The UN Food and Agriculture Organization's (FAO) early warning system, on Wednesday has issued a special alert on the risk of hunger in West Africa's Sahel region.
Last year's poor rains and pest infestations pushed down crop production in the region. The Food and Agriculture Organization says declines in cereal output range from 10 percent in Chad to 30 percent in Niger.
In addition, substantial losses of livestock are occurring in the Sahel countries as pasturelands have dried up.
Jean Senahoun is an economist with the FAO:
"This drop in cereal and pasture production occur[s] against a backdrop of high food prices," said Jean Senahoun.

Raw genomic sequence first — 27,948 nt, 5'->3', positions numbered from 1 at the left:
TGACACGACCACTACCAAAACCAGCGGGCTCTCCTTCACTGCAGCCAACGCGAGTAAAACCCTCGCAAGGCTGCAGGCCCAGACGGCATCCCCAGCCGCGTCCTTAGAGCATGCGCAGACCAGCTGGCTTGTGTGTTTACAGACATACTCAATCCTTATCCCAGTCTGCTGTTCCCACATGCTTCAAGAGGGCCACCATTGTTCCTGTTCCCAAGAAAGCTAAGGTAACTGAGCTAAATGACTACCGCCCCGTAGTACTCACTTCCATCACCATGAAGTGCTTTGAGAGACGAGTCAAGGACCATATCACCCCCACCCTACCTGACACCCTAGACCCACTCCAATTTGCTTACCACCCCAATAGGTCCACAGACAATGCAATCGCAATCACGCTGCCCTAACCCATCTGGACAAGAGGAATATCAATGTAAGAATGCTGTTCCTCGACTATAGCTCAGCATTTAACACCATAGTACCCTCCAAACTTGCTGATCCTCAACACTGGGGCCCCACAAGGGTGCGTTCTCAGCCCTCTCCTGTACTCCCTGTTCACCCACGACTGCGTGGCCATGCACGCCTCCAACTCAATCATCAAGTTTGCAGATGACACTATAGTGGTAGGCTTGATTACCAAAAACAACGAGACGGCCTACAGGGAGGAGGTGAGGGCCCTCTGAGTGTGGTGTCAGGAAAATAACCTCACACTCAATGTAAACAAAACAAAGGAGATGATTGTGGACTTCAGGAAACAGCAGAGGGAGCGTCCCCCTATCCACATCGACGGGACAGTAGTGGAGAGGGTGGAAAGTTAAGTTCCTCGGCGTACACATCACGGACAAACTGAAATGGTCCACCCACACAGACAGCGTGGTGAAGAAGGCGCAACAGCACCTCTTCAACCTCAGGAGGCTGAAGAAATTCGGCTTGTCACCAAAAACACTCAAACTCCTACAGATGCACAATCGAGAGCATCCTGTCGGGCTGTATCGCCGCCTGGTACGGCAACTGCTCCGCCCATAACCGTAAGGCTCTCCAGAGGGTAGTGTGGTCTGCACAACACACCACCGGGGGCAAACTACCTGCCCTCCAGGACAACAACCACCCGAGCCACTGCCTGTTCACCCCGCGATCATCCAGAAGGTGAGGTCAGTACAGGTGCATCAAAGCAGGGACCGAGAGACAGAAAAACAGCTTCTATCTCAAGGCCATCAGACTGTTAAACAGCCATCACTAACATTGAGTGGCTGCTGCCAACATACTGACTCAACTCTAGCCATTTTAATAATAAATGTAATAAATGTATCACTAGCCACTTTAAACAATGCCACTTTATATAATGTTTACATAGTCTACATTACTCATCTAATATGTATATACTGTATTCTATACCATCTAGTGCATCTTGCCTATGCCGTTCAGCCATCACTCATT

The FAO officials say Food prices are 12 to 28 percent higher in the region than they were two years ago, before the food price crisis of 2008.
The combination of factors has left nearly 3 million people in Niger, 2 million in Chad, and 370,000 in Mauritania needing food assistance. An additional 6 million in the region are food-insecure.
Niger's government has begun subsidizing food purchases, and U.N. agencies have been providing food as well as seed, feed, and fertilizer to help farmers.
But the U.N.'s effort is only 30 percent funded, Senahoun says, leaving a considerable shortfall.
"It's enormous," said Senahoun. "Thirty percent is just one-third of what is needed."
Senahoun warns that the situation is critical in the Sahel as the region waits for rains expected to begin in some areas in June.